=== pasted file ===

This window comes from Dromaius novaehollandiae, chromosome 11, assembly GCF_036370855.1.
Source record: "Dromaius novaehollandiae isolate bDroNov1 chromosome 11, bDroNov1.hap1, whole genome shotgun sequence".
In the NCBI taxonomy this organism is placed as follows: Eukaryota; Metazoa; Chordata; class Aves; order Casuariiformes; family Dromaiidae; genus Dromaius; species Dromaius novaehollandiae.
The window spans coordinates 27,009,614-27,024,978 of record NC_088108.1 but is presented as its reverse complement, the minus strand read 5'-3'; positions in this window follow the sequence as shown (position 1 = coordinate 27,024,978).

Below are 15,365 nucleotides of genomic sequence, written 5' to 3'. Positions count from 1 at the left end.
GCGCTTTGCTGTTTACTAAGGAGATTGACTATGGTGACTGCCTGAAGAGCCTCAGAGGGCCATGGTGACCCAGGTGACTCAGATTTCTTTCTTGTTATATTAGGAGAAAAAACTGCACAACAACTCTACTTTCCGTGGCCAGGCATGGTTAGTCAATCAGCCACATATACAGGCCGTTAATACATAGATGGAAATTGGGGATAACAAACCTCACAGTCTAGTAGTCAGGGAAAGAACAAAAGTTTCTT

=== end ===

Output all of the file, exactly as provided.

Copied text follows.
This window comes from Dromaius novaehollandiae, chromosome 11, assembly GCF_036370855.1.
Source record: "Dromaius novaehollandiae isolate bDroNov1 chromosome 11, bDroNov1.hap1, whole genome shotgun sequence".
In the NCBI taxonomy this organism is placed as follows: Eukaryota; Metazoa; Chordata; class Aves; order Casuariiformes; family Dromaiidae; genus Dromaius; species Dromaius novaehollandiae.
The window spans coordinates 27,009,614-27,024,978 of record NC_088108.1 but is presented as its reverse complement, the minus strand read 5'-3'; positions in this window follow the sequence as shown (position 1 = coordinate 27,024,978).

Below are 15,365 nucleotides of genomic sequence, written 5' to 3'. Positions count from 1 at the left end.
GCGCTTTGCTGTTTACTAAGGAGATTGACTATGGTGACTGCCTGAAGAGCCTCAGAGGGCCATGGTGACCCAGGTGACTCAGATTTCTTTCTTGTTATATTAGGAGAAAAAACTGCACAACAACTCTACTTTCCGTGGCCAGGCATGGTTAGTCAATCAGCCACATATACAGGCCGTTAATACATAGATGGAAATTGGGGATAACAAACCTCACAGTCTAGTAGTCAGGGAAAGAACAAAAGTTTCTT